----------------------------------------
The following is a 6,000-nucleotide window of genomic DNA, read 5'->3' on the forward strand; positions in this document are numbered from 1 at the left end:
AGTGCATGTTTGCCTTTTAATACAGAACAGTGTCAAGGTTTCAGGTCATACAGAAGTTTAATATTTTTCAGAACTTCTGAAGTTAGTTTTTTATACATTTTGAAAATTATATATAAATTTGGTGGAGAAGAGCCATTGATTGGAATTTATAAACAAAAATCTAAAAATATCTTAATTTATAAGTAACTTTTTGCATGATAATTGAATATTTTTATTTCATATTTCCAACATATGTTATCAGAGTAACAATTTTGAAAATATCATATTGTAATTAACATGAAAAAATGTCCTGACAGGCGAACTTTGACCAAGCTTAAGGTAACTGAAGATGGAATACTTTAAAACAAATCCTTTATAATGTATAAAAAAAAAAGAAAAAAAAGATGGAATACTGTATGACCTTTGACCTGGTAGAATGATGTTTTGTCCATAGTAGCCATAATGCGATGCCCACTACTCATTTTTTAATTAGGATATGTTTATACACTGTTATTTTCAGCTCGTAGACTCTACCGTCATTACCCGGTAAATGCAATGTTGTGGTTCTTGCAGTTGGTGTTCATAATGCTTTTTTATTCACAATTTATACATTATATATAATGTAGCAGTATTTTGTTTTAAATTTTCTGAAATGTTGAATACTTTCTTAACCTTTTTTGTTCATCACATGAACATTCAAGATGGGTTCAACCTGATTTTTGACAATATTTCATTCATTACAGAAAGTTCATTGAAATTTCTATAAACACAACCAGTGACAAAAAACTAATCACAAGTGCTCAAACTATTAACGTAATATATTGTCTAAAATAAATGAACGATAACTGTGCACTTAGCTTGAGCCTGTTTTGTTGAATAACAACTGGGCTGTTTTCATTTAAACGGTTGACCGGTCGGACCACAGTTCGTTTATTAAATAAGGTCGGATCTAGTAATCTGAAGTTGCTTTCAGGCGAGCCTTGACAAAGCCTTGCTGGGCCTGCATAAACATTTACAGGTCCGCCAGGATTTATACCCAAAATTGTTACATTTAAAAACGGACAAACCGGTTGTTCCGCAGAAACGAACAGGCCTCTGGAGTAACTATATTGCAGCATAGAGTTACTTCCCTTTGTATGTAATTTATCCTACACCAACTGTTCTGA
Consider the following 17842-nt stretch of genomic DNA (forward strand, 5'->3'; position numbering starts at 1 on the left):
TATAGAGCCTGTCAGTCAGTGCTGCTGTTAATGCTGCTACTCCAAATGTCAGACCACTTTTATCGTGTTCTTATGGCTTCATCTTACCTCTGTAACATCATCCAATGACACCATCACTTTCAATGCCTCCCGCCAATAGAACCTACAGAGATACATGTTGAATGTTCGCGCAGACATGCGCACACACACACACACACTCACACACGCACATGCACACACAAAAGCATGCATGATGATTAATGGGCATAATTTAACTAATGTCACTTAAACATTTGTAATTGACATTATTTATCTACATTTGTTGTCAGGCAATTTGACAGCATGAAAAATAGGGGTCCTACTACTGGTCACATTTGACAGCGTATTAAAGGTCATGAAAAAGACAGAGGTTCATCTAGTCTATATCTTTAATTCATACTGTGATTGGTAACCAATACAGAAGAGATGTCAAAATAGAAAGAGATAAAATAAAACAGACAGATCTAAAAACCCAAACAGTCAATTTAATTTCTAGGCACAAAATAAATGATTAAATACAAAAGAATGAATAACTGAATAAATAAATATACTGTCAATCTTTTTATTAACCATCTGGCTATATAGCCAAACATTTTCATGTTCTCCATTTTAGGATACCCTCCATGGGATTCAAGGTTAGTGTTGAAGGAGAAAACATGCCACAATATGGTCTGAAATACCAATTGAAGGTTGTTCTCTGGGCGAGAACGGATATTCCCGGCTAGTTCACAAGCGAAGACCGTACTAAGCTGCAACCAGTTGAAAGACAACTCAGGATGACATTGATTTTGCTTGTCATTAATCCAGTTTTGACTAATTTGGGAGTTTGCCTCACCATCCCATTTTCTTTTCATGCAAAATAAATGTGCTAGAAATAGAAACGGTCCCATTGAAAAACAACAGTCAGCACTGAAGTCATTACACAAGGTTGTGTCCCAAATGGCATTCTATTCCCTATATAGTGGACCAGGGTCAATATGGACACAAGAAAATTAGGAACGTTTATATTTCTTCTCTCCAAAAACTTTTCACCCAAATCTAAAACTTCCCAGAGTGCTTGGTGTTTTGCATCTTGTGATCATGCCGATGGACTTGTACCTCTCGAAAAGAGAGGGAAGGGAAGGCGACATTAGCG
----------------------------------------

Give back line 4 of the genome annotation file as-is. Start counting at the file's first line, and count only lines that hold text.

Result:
TATAGAGCCTGTCAGTCAGTGCTGCTGTTAATGCTGCTACTCCAAATGTCAGACCACTTTTATCGTGTTCTTATGGCTTCATCTTACCTCTGTAACATCATCCAATGACACCATCACTTTCAATGCCTCCCGCCAATAGAACCTACAGAGATACATGTTGAATGTTCGCGCAGACATGCGCACACACACACACACACTCACACACGCACATGCACACACAAAAGCATGCATGATGATTAATGGGCATAATTTAACTAATGTCACTTAAACATTTGTAATTGACATTATTTATCTACATTTGTTGTCAGGCAATTTGACAGCATGAAAAATAGGGGTCCTACTACTGGTCACATTTGACAGCGTATTAAAGGTCATGAAAAAGACAGAGGTTCATCTAGTCTATATCTTTAATTCATACTGTGATTGGTAACCAATACAGAAGAGATGTCAAAATAGAAAGAGATAAAATAAAACAGACAGATCTAAAAACCCAAACAGTCAATTTAATTTCTAGGCACAAAATAAATGATTAAATACAAAAGAATGAATAACTGAATAAATAAATATACTGTCAATCTTTTTATTAACCATCTGGCTATATAGCCAAACATTTTCATGTTCTCCATTTTAGGATACCCTCCATGGGATTCAAGGTTAGTGTTGAAGGAGAAAACATGCCACAATATGGTCTGAAATACCAATTGAAGGTTGTTCTCTGGGCGAGAACGGATATTCCCGGCTAGTTCACAAGCGAAGACCGTACTAAGCTGCAACCAGTTGAAAGACAACTCAGGATGACATTGATTTTGCTTGTCATTAATCCAGTTTTGACTAATTTGGGAGTTTGCCTCACCATCCCATTTTCTTTTCATGCAAAATAAATGTGCTAGAAATAGAAACGGTCCCATTGAAAAACAACAGTCAGCACTGAAGTCATTACACAAGGTTGTGTCCCAAATGGCATTCTATTCCCTATATAGTGGACCAGGGTCAATATGGACACAAGAAAATTAGGAACGTTTATATTTCTTCTCTCCAAAAACTTTTCACCCAAATCTAAAACTTCCCAGAGTGCTTGGTGTTTTGCATCTTGTGATCATGCCGATGGACTTGTACCTCTCGAAAAGAGAGGGAAGGGAAGGCGACATTAGCG